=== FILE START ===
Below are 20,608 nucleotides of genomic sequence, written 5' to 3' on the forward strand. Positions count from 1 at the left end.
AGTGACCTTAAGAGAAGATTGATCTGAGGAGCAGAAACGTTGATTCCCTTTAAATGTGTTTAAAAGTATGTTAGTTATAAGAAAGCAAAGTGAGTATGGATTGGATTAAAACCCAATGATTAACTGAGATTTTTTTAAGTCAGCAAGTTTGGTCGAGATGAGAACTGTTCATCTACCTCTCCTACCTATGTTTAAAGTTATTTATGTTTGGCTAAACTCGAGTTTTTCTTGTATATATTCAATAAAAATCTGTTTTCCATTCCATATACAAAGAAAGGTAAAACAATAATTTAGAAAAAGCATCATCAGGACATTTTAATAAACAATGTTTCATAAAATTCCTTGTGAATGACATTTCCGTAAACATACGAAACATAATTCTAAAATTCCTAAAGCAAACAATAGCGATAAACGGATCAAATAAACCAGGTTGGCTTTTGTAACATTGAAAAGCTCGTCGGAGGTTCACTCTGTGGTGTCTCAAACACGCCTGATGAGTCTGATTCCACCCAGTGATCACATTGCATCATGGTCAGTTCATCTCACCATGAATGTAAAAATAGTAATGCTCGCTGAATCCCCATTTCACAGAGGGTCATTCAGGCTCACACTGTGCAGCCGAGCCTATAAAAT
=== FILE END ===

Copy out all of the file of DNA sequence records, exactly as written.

Below are 20,608 nucleotides of genomic sequence, written 5' to 3' on the forward strand. Positions count from 1 at the left end.
AGTGACCTTAAGAGAAGATTGATCTGAGGAGCAGAAACGTTGATTCCCTTTAAATGTGTTTAAAAGTATGTTAGTTATAAGAAAGCAAAGTGAGTATGGATTGGATTAAAACCCAATGATTAACTGAGATTTTTTTAAGTCAGCAAGTTTGGTCGAGATGAGAACTGTTCATCTACCTCTCCTACCTATGTTTAAAGTTATTTATGTTTGGCTAAACTCGAGTTTTTCTTGTATATATTCAATAAAAATCTGTTTTCCATTCCATATACAAAGAAAGGTAAAACAATAATTTAGAAAAAGCATCATCAGGACATTTTAATAAACAATGTTTCATAAAATTCCTTGTGAATGACATTTCCGTAAACATACGAAACATAATTCTAAAATTCCTAAAGCAAACAATAGCGATAAACGGATCAAATAAACCAGGTTGGCTTTTGTAACATTGAAAAGCTCGTCGGAGGTTCACTCTGTGGTGTCTCAAACACGCCTGATGAGTCTGATTCCACCCAGTGATCACATTGCATCATGGTCAGTTCATCTCACCATGAATGTAAAAATAGTAATGCTCGCTGAATCCCCATTTCACAGAGGGTCATTCAGGCTCACACTGTGCAGCCGAGCCTATAAAAT